Wally West is back in the DCU — and this time it's the same Wally West that readers remember from the past. And according to writer Tony Bedard, who's writing the character for the first time since he disappeared from continuity in 2011, the character's fans are right — Wally is "the best, most fully realized character to have worn that red costume and called himself the Fastest Man Alive."
Thanks to Convergence, the mega-event that takes over the DCU in April and May, the pre-Flashpoint version of Wally West has been captured inside a domed city along with his kids, Jai and Iris. An evil Brainiac has stolen them from their own timeline, along with other heroes and villains from throughout the DCU.
The adventure in Convergence: Speed Force begins when the dome disappears, and Wally and his kids, Jai and Iris, run into other heroes and villains — including the Flashpoint version of Wonder Woman. And although it would be tough for a Flash to keep up with the Amazon princess in battle, it might be an easier task for the whole Flash family.
Bedard is writing three of the Convergence tie-in mini-series, which all serve as tie-ins to the main, weekly Convergence title. The tie-ins are all two issues each, and Bedard is scripting Convergence: Speed Force, Convergence: Aquaman, and Convergence: Green Lantern/Parallax.
Newsarama talked to Bedard about the chance to write Wally West, why his fans are so loyal, and why he — and so many others — call Wally "my" Flash.
Newsarama: Tony, what's it like for you to revisit the Flash family of Wally West?
Tony Bedard: Let's face it: as exciting as the New 52 has been, Wally West was one of its biggest casualties, and one of the most sorely missed DC characters since the relaunch. So it's actually a huge thrill to be writing him in Speed Force. It's like reuniting with a long lost friend, even though I think this is my first time writing a Flash comic.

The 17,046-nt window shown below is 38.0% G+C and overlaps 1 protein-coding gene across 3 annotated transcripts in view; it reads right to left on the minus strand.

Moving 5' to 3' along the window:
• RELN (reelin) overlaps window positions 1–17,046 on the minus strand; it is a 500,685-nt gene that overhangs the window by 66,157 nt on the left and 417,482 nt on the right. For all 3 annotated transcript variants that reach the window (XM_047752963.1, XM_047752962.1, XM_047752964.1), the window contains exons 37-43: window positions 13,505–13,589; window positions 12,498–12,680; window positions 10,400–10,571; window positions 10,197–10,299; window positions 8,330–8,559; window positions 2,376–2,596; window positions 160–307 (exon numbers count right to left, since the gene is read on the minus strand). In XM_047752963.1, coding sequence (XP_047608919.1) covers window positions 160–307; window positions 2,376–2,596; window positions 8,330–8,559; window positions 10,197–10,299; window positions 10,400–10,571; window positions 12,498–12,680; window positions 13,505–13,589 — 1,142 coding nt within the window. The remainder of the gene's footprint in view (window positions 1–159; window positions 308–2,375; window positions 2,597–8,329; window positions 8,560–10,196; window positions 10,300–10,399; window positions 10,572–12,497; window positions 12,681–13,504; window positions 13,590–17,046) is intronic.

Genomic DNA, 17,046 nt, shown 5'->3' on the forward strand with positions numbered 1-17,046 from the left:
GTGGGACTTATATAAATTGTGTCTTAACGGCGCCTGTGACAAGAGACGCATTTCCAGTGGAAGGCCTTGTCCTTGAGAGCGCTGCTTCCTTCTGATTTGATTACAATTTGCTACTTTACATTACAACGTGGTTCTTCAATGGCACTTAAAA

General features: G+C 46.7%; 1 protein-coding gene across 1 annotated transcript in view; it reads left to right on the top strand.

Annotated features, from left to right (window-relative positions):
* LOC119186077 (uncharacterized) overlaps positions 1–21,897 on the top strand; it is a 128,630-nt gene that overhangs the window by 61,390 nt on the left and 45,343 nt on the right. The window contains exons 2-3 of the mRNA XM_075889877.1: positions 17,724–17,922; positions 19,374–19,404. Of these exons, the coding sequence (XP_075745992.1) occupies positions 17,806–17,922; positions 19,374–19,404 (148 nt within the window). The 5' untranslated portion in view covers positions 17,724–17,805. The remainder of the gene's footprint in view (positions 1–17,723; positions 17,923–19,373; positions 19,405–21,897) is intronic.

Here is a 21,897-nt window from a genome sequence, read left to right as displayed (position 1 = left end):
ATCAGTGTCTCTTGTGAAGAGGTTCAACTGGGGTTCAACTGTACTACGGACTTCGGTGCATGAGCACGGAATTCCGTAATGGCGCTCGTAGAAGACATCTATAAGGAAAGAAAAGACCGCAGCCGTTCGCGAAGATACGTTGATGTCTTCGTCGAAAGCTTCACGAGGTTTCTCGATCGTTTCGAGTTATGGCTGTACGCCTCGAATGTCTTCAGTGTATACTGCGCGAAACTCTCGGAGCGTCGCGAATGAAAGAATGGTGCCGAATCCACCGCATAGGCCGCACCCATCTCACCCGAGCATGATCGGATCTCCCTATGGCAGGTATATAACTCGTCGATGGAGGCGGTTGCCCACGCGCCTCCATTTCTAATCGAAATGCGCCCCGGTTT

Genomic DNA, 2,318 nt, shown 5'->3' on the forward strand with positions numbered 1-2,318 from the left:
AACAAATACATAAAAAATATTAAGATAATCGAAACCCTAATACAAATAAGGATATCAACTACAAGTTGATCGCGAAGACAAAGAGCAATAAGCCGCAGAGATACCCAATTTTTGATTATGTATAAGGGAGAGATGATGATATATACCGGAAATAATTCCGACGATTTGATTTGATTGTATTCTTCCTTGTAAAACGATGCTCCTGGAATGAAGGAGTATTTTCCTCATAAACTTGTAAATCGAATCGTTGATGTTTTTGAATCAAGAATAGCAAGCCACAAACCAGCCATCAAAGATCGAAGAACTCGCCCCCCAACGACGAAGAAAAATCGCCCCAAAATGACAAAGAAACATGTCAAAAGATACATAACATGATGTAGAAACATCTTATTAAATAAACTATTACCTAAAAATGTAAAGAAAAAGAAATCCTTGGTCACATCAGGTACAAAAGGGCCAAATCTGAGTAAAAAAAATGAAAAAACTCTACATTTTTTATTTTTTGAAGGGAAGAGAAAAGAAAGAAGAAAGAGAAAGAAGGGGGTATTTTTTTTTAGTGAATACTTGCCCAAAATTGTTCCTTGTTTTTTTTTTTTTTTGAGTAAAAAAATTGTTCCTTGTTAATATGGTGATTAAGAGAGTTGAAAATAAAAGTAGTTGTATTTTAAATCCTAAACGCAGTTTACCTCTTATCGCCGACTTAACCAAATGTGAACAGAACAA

As for getting to write him at this particular point in his life, married to Linda Park and father to Iris and Jai — that part is definitely new to me. I mean, the notion that Wally settled down and had kids wasn't crazy. Waid had made him such a dimensional character and such a great guy that it made sense to take his relationship with Linda to the next level. But what he did with those kids was kinda mind-blowing.
First, their powers were unstable, causing them to have weird growth spurts and tap into the Speed Force in strange ways. Also, the Speed Force literally tied the kids to Wally so that just thinking about them could suddenly teleport them to his side. This usually happened unintentionally and only complicated things for Wally. And when he ran, Wally would sort of tow the kids with the lightning trailing behind him. All of this forced Wally to make sure his kids mastered their powers before they fell victim to his enemies or to the Speed Force itself.
So not only do I get to revisit Wally, but at perhaps the strangest moment of his career.
Nrama: What was your first exposure to this version of Wally? And what did the character come to represent to you?
Bedard: I had been a longtime Wally West fan as well as a Mark Waid fan. I actually owe much of my writing career to Waid, who in turn made his name with his character-defining run on The Flash.